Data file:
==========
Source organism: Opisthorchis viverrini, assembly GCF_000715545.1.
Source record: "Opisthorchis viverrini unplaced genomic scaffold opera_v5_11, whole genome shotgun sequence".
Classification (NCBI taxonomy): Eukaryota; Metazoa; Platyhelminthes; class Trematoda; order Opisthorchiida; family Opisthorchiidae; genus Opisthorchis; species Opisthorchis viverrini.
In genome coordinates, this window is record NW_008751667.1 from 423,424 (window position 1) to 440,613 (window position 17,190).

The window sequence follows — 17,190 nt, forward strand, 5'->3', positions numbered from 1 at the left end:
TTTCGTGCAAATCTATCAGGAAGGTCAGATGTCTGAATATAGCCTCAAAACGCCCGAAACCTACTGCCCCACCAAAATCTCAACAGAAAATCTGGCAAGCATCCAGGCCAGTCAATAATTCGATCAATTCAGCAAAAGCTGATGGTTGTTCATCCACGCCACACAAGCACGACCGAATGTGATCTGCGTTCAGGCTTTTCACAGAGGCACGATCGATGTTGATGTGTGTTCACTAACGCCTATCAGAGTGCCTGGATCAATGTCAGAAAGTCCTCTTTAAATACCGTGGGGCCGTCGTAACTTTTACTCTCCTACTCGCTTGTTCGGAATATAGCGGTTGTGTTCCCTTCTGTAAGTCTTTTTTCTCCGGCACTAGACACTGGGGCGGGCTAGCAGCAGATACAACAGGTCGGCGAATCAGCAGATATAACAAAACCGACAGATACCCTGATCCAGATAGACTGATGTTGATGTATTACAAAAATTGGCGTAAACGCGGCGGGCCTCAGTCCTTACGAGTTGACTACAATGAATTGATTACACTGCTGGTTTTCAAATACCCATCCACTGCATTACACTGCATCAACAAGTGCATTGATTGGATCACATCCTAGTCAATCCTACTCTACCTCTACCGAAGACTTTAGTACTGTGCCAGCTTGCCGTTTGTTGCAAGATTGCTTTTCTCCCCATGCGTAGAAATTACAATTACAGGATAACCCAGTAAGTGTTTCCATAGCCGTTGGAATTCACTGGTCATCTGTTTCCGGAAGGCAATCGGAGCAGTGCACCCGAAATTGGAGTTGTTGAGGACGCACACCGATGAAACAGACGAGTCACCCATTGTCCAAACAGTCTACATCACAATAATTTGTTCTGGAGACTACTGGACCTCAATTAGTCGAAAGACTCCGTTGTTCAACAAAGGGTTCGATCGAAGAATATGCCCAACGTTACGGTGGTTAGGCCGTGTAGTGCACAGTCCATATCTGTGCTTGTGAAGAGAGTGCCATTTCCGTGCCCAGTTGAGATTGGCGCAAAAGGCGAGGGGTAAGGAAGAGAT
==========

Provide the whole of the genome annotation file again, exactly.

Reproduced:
Source organism: Opisthorchis viverrini, assembly GCF_000715545.1.
Source record: "Opisthorchis viverrini unplaced genomic scaffold opera_v5_11, whole genome shotgun sequence".
Classification (NCBI taxonomy): Eukaryota; Metazoa; Platyhelminthes; class Trematoda; order Opisthorchiida; family Opisthorchiidae; genus Opisthorchis; species Opisthorchis viverrini.
In genome coordinates, this window is record NW_008751667.1 from 423,424 (window position 1) to 440,613 (window position 17,190).

The window sequence follows — 17,190 nt, forward strand, 5'->3', positions numbered from 1 at the left end:
TTTCGTGCAAATCTATCAGGAAGGTCAGATGTCTGAATATAGCCTCAAAACGCCCGAAACCTACTGCCCCACCAAAATCTCAACAGAAAATCTGGCAAGCATCCAGGCCAGTCAATAATTCGATCAATTCAGCAAAAGCTGATGGTTGTTCATCCACGCCACACAAGCACGACCGAATGTGATCTGCGTTCAGGCTTTTCACAGAGGCACGATCGATGTTGATGTGTGTTCACTAACGCCTATCAGAGTGCCTGGATCAATGTCAGAAAGTCCTCTTTAAATACCGTGGGGCCGTCGTAACTTTTACTCTCCTACTCGCTTGTTCGGAATATAGCGGTTGTGTTCCCTTCTGTAAGTCTTTTTTCTCCGGCACTAGACACTGGGGCGGGCTAGCAGCAGATACAACAGGTCGGCGAATCAGCAGATATAACAAAACCGACAGATACCCTGATCCAGATAGACTGATGTTGATGTATTACAAAAATTGGCGTAAACGCGGCGGGCCTCAGTCCTTACGAGTTGACTACAATGAATTGATTACACTGCTGGTTTTCAAATACCCATCCACTGCATTACACTGCATCAACAAGTGCATTGATTGGATCACATCCTAGTCAATCCTACTCTACCTCTACCGAAGACTTTAGTACTGTGCCAGCTTGCCGTTTGTTGCAAGATTGCTTTTCTCCCCATGCGTAGAAATTACAATTACAGGATAACCCAGTAAGTGTTTCCATAGCCGTTGGAATTCACTGGTCATCTGTTTCCGGAAGGCAATCGGAGCAGTGCACCCGAAATTGGAGTTGTTGAGGACGCACACCGATGAAACAGACGAGTCACCCATTGTCCAAACAGTCTACATCACAATAATTTGTTCTGGAGACTACTGGACCTCAATTAGTCGAAAGACTCCGTTGTTCAACAAAGGGTTCGATCGAAGAATATGCCCAACGTTACGGTGGTTAGGCCGTGTAGTGCACAGTCCATATCTGTGCTTGTGAAGAGAGTGCCATTTCCGTGCCCAGTTGAGATTGGCGCAAAAGGCGAGGGGTAAGGAAGAGAT